A question I often encounter is how do we know that what we read in the Bible today conforms to the original documents when all we have are copies of the originals? Well, scholars who study ancient history will tell you that in order to test the validity of any ancient literary work you have to consider two criteria. (We will consider the first criteria in today’s blog, and the second in next week’s.) The first is to look at how many manuscripts exist (and when I say manuscripts, I’m talking about hand-written documents) that were copied prior to the printing press. So, you have to consider the number of ancient manuscripts we have in our hands today, manuscripts that you can look at and examine. The greater the number of manuscripts would indicate a greater accuracy of the writings in question.

Take Plato for instance. My closest friend from college was a political science professor for years and taught political philosophy. In one of his introductory courses he required his students to read Plato’s Republic. And he will tell you there is no scholar alive who questions the validity of that work. And yet, when you consider Plato, all we have is 7 manuscripts.

And take Aristotle, for example. We only have 49 of his manuscripts.

And Homer’s Iliad. We have 643 copies of his manuscripts.

But when you consider the New Testament, just the New Testament alone, we have 5,300 manuscripts written in the original Greek. We have over 10,000 Latin manuscripts of the entire New Testament, and we have 9,300 portions of the New Testament. In other words, we have over 24,000 manuscripts.

Now, you may ask, why is the number of manuscripts so significant? Dr. Bruce Metzger, a Greek New Testament scholar who taught at Princeton Theological Seminary and an authority on the ancient Greek manuscripts of the New Testament, says that when you have a large number of manuscripts from different geographical areas and different languages, you can cross check them to determine what the original documents were like. And he says, when you compare a manuscript that was copied in 300 A.D. with one that was copied in 900 A.D. you can determine if they are the same documents by a simple examination of the wording.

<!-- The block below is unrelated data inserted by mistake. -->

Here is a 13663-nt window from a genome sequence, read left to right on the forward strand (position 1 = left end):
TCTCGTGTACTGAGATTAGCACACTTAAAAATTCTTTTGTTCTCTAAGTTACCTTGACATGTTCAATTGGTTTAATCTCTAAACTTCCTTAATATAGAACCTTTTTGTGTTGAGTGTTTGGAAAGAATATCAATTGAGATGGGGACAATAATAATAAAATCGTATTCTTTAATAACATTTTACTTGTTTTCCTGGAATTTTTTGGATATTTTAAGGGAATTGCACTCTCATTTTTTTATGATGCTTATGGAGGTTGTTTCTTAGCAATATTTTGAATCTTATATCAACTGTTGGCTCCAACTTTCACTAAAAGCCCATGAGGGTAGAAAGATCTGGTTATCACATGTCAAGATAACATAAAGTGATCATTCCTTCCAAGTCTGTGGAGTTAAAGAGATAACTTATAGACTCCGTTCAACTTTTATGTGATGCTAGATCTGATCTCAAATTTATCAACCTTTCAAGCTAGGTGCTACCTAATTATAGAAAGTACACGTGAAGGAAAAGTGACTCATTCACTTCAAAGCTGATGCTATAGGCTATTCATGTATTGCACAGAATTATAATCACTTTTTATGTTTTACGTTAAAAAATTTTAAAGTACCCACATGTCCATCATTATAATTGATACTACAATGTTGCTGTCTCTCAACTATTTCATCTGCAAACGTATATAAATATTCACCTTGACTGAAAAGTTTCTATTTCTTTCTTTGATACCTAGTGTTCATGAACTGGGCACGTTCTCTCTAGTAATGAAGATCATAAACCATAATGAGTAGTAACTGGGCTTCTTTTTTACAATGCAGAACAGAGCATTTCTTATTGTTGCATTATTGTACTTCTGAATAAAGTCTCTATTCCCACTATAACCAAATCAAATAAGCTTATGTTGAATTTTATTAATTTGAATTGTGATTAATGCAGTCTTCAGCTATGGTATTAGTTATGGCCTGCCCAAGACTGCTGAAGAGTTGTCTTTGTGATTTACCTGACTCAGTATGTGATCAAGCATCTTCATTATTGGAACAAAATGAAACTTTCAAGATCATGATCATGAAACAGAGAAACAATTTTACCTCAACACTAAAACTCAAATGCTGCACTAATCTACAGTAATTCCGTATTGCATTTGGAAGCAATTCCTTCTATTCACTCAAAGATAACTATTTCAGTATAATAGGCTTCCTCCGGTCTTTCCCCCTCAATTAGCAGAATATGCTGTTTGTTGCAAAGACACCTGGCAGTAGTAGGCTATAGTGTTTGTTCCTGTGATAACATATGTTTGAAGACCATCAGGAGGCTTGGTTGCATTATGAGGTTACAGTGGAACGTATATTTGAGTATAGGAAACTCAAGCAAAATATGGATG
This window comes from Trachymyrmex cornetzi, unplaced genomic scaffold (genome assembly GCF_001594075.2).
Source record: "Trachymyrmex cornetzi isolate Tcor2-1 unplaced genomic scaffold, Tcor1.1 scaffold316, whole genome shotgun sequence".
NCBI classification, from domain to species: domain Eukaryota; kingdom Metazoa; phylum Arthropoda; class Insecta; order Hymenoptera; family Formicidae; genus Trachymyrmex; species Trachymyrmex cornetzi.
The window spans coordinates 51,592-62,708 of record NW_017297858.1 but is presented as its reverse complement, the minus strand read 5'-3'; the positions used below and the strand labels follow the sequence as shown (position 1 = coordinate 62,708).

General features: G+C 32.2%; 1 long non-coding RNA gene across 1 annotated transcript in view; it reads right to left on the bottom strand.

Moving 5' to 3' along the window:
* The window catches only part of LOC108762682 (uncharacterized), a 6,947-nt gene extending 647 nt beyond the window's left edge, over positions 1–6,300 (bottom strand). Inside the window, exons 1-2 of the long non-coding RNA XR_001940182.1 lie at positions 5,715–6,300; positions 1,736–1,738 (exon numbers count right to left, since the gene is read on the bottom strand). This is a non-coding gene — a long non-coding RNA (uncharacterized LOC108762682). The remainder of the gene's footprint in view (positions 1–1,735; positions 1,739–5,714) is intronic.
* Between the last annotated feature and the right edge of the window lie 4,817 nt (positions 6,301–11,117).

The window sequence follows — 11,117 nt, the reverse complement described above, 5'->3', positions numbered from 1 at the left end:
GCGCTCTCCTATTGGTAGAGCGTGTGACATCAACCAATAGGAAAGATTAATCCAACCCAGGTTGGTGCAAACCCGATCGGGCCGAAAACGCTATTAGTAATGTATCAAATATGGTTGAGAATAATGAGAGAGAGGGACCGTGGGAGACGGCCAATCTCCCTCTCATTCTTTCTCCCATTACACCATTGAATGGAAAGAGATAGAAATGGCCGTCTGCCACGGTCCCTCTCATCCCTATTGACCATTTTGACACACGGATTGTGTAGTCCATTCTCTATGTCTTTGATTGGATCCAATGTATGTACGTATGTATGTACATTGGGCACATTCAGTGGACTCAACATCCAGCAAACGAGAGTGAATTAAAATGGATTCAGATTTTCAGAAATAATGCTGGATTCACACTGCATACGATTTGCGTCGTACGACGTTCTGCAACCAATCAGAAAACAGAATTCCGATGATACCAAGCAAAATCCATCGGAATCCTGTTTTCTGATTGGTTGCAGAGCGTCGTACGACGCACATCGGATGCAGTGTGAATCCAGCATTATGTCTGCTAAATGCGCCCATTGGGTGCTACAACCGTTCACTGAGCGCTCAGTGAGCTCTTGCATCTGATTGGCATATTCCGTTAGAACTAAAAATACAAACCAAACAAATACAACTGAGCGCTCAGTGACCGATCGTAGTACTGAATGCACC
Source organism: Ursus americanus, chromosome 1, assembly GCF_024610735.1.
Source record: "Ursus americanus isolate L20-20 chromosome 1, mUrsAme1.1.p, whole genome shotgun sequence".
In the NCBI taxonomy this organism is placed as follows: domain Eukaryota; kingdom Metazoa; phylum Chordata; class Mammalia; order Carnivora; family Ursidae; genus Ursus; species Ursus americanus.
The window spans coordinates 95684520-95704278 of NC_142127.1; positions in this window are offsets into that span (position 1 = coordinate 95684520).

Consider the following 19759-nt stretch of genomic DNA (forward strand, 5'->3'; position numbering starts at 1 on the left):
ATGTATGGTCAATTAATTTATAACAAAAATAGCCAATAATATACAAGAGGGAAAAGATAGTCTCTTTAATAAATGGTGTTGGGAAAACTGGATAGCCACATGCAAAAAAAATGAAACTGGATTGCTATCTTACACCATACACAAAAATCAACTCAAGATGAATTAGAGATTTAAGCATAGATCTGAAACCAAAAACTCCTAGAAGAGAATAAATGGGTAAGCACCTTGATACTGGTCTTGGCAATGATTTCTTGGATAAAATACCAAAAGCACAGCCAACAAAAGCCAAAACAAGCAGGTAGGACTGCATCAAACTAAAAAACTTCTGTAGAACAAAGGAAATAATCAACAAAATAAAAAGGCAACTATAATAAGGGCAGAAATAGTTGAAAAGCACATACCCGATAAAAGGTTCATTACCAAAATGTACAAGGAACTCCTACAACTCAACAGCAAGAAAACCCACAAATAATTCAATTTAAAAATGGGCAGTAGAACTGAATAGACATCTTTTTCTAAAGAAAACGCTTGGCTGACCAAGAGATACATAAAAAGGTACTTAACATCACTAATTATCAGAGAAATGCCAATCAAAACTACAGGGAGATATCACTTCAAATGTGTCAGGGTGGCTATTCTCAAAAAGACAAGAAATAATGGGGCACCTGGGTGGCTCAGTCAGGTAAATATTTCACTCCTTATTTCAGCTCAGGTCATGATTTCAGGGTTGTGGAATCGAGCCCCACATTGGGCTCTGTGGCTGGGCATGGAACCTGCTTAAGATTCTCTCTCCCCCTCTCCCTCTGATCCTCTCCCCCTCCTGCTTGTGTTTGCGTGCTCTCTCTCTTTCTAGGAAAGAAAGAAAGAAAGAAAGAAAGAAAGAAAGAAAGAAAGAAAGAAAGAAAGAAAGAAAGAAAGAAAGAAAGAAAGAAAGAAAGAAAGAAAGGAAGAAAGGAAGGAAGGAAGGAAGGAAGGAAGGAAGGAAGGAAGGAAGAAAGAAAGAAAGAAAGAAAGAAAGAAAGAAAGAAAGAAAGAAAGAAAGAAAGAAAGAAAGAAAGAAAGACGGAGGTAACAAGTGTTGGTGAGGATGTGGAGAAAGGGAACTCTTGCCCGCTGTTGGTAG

John Wenham, another Greek New Testament scholar and author of the highly regarded book, The Elements of New Testament Greek, says when you compare the great diversity of copies of New Testament manuscripts, you will find them all to be “relatively homogenous.” They appear to be almost the same, and this is why Metzger believes that the resulting text we have today is 99.5% accurate to the originals, and that that .5% in question does not affect a single doctrine.

And then Dr. Norman Geisler says this,

In fact, the New Testament documents have more manuscripts, earlier manuscripts, and more abundantly supported manuscripts than the best ten pieces of classical literature combined.

It seems to be quite clear that an overwhelmingly large number of New Testament manuscripts sufficiently demonstrates how fundamentally stable and accurate the reproduction of the biblical text was from the early first century to the invention of the printing press, a span of more than fourteen hundred years.

Much of this blog has been taken from my book, Reliable Truth: The Validity of the Bible in an Age of Skepticism. If you are interested in reading more, this book is available on and our website,